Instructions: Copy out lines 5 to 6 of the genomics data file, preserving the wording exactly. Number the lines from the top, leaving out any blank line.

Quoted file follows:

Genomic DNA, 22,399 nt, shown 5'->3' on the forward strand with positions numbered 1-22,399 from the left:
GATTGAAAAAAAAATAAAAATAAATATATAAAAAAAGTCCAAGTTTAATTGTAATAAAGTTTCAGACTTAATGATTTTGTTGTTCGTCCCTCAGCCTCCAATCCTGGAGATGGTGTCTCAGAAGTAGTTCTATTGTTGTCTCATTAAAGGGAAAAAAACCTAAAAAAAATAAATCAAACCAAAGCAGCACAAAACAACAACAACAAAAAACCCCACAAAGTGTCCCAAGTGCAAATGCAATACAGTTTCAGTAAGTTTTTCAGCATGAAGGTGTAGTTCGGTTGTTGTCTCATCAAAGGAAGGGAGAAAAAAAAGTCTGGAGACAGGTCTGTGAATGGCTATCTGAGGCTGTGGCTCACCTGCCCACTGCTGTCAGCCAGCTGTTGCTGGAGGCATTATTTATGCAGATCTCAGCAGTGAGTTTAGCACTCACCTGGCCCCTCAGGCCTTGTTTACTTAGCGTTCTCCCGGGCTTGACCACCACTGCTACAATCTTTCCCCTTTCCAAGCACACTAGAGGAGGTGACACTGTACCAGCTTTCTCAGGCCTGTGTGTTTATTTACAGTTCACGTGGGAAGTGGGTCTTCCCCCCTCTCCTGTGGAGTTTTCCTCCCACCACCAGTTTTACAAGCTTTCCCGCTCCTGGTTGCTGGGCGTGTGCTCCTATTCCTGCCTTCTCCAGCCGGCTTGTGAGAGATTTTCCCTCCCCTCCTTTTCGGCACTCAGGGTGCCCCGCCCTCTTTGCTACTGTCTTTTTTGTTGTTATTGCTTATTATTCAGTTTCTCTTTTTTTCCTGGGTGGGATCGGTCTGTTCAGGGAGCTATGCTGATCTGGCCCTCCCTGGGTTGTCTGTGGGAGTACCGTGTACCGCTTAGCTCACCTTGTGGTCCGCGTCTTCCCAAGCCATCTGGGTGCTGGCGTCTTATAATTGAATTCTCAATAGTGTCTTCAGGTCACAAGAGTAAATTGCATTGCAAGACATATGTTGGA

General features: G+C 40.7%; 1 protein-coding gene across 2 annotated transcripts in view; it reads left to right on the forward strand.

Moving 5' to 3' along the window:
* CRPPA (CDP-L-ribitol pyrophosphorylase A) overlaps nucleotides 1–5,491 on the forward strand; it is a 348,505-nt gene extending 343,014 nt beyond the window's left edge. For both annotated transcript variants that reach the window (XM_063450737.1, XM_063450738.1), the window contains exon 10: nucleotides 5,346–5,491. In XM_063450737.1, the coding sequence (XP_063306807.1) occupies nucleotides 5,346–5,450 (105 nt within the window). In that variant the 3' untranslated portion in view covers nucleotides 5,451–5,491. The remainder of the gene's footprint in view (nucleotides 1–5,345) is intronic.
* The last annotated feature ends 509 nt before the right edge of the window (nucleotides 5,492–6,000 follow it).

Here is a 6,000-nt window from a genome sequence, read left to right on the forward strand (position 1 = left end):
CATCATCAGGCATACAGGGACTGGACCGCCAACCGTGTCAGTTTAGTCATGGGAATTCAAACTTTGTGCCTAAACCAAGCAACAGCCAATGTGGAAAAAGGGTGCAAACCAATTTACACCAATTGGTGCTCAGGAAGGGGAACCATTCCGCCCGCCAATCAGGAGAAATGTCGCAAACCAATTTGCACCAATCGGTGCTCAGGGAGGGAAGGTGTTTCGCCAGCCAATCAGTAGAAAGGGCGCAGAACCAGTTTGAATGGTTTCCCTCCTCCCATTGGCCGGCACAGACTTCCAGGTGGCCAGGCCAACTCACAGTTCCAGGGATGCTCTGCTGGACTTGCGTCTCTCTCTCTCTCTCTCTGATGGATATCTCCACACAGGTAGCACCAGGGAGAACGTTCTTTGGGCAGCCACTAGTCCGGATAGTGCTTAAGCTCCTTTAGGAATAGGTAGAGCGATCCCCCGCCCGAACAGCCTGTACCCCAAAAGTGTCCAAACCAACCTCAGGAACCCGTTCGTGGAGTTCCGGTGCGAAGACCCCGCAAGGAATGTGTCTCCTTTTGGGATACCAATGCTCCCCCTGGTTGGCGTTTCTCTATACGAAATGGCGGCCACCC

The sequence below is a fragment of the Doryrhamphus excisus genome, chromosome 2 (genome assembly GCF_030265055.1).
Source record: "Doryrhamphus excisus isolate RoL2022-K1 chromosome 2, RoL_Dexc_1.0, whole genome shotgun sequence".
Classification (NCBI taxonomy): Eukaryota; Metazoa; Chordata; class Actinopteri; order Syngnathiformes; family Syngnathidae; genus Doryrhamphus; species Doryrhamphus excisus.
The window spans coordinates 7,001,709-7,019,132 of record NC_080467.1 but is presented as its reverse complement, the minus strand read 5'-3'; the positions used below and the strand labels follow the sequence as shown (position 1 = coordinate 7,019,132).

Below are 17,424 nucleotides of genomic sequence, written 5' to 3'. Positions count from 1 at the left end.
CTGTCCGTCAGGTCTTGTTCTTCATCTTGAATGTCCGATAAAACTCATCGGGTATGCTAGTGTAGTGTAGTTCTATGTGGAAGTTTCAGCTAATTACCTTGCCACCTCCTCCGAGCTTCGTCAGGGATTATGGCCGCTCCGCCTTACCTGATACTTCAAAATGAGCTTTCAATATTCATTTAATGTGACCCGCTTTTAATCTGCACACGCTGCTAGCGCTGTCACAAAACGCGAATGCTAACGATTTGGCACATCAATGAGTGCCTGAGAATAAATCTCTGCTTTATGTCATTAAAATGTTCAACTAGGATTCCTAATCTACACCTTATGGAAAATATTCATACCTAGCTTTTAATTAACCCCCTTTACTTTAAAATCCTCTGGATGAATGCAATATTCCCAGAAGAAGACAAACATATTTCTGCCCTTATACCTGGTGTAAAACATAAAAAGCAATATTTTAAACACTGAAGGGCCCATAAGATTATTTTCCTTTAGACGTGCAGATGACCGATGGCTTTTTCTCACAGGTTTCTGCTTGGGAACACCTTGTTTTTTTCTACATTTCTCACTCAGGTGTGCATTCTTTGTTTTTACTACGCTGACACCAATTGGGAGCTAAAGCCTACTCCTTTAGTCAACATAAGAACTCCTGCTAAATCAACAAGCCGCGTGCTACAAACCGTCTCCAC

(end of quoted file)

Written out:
* CRPPA (CDP-L-ribitol pyrophosphorylase A) overlaps nucleotides 1–5,491 on the forward strand; it is a 348,505-nt gene extending 343,014 nt beyond the window's left edge. For both annotated transcript variants that reach the window (XM_063450737.1, XM_063450738.1), the window contains exon 10: nucleotides 5,346–5,491. In XM_063450737.1, the coding sequence (XP_063306807.1) occupies nucleotides 5,346–5,450 (105 nt within the window). In that variant the 3' untranslated portion in view covers nucleotides 5,451–5,491. The remainder of the gene's footprint in view (nucleotides 1–5,345) is intronic.
* The last annotated feature ends 509 nt before the right edge of the window (nucleotides 5,492–6,000 follow it).